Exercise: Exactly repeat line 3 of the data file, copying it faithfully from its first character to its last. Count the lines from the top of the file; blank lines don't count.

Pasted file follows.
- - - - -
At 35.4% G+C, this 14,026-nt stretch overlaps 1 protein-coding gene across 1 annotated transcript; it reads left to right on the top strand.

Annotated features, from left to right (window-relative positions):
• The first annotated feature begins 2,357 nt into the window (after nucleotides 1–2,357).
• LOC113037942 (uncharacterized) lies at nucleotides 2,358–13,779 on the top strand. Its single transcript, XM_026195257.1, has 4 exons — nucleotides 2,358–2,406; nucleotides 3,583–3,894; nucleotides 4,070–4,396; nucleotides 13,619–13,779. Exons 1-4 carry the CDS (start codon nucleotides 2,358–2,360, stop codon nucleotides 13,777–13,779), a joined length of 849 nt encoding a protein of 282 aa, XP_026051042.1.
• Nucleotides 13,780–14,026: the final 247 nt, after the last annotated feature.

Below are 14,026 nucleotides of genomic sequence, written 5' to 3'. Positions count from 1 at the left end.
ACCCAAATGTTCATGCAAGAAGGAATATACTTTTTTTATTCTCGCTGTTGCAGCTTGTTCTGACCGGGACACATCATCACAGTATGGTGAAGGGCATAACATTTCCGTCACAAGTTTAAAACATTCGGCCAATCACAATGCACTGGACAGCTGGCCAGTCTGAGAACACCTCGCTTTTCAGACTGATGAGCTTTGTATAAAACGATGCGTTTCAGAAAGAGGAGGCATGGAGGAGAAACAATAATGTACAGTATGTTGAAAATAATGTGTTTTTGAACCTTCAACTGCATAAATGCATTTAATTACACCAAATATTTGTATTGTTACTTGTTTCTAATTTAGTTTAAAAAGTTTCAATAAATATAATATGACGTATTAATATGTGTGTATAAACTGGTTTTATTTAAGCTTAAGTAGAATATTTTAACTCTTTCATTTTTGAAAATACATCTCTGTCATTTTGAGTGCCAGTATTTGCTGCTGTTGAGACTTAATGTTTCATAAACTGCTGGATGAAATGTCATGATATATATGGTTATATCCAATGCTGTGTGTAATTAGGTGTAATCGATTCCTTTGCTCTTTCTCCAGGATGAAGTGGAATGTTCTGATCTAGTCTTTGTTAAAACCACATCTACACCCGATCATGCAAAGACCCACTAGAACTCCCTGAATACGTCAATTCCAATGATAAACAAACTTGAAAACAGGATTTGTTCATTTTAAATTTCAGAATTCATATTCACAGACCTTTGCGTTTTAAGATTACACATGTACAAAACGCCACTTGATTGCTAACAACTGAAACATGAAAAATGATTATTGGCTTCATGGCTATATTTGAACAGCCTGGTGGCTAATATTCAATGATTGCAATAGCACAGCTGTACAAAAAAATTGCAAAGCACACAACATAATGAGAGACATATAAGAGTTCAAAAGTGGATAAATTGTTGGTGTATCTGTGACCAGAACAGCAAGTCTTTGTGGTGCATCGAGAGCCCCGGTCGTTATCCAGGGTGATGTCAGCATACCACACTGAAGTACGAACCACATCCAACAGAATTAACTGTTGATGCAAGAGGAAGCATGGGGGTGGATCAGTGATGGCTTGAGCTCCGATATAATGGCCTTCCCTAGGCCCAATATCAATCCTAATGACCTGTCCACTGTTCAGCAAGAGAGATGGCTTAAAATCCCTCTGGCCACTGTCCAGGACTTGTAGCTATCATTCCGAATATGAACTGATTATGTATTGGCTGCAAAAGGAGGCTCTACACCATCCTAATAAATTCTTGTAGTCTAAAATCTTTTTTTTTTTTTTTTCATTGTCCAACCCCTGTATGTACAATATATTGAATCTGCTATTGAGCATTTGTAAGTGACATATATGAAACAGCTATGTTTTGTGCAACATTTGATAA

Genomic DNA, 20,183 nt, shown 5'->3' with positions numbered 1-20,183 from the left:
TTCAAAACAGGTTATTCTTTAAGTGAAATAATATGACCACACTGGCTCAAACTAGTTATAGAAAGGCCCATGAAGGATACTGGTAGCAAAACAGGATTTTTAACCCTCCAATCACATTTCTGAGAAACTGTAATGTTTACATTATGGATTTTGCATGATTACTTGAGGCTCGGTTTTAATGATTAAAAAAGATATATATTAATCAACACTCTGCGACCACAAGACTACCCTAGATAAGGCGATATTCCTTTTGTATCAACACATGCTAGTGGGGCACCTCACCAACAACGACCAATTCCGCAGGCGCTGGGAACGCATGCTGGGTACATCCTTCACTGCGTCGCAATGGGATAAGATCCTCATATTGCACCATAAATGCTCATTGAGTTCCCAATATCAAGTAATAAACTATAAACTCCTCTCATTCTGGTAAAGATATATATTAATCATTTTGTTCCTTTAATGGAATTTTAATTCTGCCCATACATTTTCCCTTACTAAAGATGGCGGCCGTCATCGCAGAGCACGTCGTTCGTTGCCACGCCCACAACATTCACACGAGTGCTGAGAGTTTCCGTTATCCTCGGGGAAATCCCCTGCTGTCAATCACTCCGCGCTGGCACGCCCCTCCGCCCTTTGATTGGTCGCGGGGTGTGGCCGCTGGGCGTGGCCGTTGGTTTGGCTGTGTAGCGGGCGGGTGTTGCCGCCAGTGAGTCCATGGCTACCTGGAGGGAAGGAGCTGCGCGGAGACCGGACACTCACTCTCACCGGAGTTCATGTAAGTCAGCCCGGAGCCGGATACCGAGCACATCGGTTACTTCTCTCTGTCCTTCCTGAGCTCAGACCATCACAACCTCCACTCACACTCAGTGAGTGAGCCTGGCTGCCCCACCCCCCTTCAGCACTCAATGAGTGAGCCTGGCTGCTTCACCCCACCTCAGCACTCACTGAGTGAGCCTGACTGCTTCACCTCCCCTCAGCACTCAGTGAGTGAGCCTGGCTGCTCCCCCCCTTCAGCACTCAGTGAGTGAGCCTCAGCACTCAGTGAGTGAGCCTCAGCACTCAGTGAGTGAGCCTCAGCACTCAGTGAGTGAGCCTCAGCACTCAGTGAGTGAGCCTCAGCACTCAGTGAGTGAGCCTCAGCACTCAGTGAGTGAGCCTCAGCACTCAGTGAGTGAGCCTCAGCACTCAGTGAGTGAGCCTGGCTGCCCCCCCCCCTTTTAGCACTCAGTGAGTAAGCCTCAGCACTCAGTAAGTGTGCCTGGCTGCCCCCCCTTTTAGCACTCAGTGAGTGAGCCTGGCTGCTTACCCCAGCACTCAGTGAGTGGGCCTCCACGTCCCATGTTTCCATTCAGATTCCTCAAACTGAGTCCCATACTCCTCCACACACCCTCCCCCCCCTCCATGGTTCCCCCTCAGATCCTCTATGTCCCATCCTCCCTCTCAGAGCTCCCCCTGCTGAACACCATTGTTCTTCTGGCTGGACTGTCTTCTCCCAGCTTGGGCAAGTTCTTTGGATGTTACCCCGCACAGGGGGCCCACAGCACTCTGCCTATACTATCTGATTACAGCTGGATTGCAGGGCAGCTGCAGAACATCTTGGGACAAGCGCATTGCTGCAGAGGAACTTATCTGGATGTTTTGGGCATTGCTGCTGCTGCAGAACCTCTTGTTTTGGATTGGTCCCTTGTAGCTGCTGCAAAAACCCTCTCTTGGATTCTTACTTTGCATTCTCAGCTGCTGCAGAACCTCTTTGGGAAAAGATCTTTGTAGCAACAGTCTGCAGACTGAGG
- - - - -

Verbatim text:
• The first annotated feature begins 2,357 nt into the window (after nucleotides 1–2,357).